Aurum say its ECT (Experience Carbon Technology) is about using the right type and grade of carbon (Image credit: Aurum)

ECT carbon fiber 

Achieving a low weight was an important goal for the Manto project. However, it was not the main focus of the development, as having balanced riding characteristics was deemed more important. Quite often reaching for the last gram of savings can result in a loss of structural strength or riding comfort. At the same time, too much focus on the weight figures could constrain the aerodynamic optimized shaping which is designed to contribute to higher speed in most riding situations.

Aurum's ECT (Experience Carbon Technology) is about using the right type and grade of carbon for each area of the frame, combined with an intricately optimized layup to avoid excess overlapping of fiber plies. This layup also varies depending on the frame size – which adds another level of complexity. This type of technology means additional costs and complexity, but for Aurum, they say it is essential to achieve the goal of high performance.

The inside of the frame is formed by EPS mandrels covered in Latex, used for best compaction and inner surface smoothness. Heavy, high-grade steel molds are machined, allowing higher molding pressure to create a stronger, lighter structure, with better surface smoothness.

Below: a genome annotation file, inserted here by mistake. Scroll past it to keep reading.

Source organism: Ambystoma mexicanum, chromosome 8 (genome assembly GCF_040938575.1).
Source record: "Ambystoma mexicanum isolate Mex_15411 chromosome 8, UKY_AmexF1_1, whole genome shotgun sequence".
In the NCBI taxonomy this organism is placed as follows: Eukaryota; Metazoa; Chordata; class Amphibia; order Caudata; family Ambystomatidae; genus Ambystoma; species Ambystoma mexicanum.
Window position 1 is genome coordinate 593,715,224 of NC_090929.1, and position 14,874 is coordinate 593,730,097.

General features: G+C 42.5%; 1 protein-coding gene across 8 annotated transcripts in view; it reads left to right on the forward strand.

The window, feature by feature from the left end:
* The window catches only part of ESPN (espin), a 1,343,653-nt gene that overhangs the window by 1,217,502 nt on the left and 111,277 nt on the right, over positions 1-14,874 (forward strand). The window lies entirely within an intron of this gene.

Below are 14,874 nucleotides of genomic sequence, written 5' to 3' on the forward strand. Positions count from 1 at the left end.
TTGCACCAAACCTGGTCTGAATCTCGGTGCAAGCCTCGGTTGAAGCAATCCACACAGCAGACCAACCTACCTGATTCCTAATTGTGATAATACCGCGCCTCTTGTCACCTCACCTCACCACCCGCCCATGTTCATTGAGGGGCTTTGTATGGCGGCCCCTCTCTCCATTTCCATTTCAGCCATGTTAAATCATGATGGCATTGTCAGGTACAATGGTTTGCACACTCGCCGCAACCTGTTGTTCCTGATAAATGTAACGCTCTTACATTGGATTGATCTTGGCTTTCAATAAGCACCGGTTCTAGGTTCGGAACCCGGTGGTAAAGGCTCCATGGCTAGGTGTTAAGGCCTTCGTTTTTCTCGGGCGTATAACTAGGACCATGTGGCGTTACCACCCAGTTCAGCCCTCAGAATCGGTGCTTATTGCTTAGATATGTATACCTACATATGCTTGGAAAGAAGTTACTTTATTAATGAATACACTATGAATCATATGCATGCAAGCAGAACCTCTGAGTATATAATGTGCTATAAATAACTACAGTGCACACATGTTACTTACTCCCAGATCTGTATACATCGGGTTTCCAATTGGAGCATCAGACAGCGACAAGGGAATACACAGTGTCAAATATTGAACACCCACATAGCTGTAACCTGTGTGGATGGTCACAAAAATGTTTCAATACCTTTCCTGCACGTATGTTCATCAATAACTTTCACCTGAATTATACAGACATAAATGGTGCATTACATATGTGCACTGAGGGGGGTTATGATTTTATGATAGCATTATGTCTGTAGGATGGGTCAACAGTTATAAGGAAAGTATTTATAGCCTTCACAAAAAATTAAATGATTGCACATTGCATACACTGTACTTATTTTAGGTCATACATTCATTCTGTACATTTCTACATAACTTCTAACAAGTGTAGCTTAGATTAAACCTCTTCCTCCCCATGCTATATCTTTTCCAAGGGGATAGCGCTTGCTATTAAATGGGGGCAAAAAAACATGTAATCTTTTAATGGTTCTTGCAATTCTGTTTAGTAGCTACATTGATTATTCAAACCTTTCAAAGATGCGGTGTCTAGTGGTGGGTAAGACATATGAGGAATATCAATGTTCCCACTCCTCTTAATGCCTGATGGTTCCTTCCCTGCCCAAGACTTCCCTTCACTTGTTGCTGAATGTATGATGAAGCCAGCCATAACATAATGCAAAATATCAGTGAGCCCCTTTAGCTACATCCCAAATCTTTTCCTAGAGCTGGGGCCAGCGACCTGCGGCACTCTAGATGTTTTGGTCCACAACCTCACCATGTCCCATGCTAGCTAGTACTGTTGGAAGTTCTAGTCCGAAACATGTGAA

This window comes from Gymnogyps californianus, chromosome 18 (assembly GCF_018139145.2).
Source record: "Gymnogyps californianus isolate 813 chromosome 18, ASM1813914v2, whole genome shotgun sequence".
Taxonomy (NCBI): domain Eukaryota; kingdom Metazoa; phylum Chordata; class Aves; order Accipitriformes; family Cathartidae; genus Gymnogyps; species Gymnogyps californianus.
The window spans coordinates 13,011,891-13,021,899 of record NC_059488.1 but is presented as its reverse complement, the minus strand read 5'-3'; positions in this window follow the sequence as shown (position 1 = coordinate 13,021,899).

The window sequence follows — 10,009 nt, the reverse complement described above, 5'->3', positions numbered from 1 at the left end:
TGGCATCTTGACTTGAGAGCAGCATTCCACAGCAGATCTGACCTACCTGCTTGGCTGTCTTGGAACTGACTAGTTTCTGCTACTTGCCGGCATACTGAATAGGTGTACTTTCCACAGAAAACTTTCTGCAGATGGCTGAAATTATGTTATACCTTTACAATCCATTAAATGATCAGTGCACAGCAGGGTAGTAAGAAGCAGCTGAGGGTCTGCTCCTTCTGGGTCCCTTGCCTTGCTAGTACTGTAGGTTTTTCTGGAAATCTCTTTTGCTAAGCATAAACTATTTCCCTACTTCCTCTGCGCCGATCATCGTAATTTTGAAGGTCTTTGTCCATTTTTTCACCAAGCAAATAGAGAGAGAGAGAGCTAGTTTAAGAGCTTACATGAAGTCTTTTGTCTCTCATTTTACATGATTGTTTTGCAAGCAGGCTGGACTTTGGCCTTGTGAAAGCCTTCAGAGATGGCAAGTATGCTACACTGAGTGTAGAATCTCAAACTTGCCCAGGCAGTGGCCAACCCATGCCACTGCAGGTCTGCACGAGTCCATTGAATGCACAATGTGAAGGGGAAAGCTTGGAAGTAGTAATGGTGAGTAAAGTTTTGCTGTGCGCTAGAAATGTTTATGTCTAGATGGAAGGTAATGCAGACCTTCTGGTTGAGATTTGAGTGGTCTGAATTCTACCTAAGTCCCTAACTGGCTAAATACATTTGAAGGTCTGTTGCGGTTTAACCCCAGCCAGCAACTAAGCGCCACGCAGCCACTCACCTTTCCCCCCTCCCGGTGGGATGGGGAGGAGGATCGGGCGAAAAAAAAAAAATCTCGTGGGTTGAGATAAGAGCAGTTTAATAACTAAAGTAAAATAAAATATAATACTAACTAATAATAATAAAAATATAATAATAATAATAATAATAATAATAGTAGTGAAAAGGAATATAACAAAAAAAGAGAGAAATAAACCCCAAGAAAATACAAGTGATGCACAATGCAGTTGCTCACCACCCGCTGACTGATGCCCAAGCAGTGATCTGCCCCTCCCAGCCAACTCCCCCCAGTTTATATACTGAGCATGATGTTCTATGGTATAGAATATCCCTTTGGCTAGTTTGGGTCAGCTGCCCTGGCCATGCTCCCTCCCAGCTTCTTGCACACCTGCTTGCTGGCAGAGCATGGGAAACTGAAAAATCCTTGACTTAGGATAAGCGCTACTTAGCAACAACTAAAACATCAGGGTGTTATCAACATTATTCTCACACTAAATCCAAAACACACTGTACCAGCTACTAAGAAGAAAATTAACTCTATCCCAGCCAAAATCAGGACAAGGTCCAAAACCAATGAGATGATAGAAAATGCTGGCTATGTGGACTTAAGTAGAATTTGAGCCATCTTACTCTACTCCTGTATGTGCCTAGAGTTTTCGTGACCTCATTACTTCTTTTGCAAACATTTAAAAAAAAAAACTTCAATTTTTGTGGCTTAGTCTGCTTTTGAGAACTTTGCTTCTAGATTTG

The result of using high-pressure, precision molds combined with Latex-covered EPS mandrels is a smooth, compact structure in and out, resulting in being lighter yet stronger.

The Aurum Manto will be available in three colors (Castilla, Astur and Mediterráneo) and in five sizes (48, 51, 54, 56 and 58). Builds come in frame only priced at €3,499 and frame, cockpit and seatpost at €3,999. Currently there is no option for a complete build, so the price will jump significantly depending on groupset and wheels you choose to add. For more information and to order direct check out aurumbikes.com.

Paul Brett
Staff writer

Paul Brett is a staff writer for BikePerfect.com. He has been an avid cyclist for as long as he can remember, initially catching the mountain biking bug in the 1990s, and raced mountain bikes for over a decade before injury cut short a glittering career. He’s since developed an obsession for gravel riding and recently has dabbled in the dark art of cyclocross. A fan of the idea of bikepacking he has occasionally got involved and has ridden routes like the North Coast 500, Scotland and the Via Francigena (Pilgrim Route), Italy.

Current rides: Marin Alpine Trail 2, Ribble 725, Cube Stereo 160

Height: 175cm